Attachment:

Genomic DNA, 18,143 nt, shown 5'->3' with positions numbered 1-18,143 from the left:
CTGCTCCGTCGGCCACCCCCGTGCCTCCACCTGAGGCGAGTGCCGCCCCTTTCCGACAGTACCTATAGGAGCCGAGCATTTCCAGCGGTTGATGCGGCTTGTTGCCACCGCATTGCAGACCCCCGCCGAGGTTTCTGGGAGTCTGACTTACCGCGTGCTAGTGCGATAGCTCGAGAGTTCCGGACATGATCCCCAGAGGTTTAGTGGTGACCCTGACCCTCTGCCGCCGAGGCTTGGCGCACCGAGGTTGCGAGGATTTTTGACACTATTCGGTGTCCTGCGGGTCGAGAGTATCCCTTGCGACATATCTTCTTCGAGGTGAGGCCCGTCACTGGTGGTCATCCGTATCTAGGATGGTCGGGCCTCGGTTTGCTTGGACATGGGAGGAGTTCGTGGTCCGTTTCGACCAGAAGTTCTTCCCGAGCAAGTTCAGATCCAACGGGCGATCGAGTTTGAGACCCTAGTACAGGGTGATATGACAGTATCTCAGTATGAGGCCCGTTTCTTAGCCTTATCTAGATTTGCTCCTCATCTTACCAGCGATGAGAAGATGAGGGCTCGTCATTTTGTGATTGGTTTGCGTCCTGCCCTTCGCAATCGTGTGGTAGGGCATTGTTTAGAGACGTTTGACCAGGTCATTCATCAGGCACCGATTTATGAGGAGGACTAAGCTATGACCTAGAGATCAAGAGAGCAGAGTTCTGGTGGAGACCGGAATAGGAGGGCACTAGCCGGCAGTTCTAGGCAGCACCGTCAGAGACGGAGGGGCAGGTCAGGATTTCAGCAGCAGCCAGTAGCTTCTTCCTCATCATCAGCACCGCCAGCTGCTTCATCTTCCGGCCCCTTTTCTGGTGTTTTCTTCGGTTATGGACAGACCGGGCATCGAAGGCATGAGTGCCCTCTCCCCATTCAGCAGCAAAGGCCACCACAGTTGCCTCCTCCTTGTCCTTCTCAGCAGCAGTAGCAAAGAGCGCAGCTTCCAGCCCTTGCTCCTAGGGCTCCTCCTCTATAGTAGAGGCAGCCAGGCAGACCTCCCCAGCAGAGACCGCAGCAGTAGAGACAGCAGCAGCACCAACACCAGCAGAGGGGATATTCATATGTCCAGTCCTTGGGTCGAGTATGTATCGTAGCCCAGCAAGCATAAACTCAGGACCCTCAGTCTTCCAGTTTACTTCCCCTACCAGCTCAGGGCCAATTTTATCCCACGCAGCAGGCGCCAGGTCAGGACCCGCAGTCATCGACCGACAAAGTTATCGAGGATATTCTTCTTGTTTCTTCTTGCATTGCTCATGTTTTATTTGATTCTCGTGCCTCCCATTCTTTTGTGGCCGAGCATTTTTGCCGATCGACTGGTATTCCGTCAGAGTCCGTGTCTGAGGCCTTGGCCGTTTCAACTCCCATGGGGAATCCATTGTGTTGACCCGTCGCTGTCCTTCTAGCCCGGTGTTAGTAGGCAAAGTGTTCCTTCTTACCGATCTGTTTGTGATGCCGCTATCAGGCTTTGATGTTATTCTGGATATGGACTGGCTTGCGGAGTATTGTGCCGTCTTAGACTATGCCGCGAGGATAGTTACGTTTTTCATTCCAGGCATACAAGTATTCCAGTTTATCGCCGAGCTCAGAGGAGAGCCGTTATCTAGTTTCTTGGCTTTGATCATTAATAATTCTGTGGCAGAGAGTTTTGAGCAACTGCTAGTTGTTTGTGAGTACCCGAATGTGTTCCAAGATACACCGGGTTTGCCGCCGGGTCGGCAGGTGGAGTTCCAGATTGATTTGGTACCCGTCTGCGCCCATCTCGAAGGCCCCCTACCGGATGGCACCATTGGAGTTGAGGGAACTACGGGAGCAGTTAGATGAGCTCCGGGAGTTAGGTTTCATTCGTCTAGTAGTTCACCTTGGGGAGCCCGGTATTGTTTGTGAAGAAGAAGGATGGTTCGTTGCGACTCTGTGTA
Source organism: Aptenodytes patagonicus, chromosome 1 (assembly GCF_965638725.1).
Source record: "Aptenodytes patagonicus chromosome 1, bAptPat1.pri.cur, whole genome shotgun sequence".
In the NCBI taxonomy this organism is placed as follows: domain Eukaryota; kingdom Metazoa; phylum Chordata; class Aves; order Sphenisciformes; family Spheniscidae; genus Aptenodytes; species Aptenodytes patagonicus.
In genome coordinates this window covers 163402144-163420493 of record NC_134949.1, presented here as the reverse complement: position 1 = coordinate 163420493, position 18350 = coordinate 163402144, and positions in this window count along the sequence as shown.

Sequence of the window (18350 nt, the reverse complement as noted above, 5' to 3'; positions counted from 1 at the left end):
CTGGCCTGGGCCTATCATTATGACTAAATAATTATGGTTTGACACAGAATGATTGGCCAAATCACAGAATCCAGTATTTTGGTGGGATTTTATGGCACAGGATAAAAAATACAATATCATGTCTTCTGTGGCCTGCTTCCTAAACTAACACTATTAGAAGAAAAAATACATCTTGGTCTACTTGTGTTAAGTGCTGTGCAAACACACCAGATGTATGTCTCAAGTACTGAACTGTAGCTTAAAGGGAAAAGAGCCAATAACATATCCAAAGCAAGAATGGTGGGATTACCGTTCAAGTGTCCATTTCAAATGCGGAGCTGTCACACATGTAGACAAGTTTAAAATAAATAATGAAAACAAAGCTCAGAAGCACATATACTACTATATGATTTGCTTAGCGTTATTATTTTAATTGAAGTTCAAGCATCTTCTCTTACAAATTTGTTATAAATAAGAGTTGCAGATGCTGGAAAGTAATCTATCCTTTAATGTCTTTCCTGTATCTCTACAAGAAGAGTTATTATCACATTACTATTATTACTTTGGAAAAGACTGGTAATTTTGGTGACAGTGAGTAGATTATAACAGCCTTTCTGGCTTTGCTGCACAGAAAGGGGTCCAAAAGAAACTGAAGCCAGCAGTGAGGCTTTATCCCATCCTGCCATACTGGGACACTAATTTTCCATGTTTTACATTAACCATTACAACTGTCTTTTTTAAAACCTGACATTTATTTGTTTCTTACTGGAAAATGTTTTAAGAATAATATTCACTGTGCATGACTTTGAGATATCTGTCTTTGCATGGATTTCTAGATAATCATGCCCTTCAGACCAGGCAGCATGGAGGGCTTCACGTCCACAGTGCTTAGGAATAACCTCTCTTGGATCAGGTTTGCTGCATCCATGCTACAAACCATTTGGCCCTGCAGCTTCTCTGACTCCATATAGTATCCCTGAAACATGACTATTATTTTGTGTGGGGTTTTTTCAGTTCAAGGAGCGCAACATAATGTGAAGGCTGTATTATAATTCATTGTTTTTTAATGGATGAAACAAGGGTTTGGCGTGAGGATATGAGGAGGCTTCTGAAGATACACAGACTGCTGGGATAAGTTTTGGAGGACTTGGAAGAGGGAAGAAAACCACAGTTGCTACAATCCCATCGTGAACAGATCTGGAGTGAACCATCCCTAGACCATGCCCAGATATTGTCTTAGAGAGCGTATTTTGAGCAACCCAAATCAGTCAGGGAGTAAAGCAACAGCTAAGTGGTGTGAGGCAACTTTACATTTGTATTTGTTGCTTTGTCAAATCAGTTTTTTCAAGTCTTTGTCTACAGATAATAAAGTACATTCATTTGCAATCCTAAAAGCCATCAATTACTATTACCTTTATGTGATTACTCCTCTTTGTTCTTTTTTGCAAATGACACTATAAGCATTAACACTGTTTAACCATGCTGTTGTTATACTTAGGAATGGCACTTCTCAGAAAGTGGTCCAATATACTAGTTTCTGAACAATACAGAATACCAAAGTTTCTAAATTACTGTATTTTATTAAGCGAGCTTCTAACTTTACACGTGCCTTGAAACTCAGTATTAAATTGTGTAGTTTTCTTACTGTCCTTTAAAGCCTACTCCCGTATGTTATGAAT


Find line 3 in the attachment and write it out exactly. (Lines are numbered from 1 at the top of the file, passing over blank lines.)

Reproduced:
Source organism: Aptenodytes patagonicus, chromosome 1 (assembly GCF_965638725.1).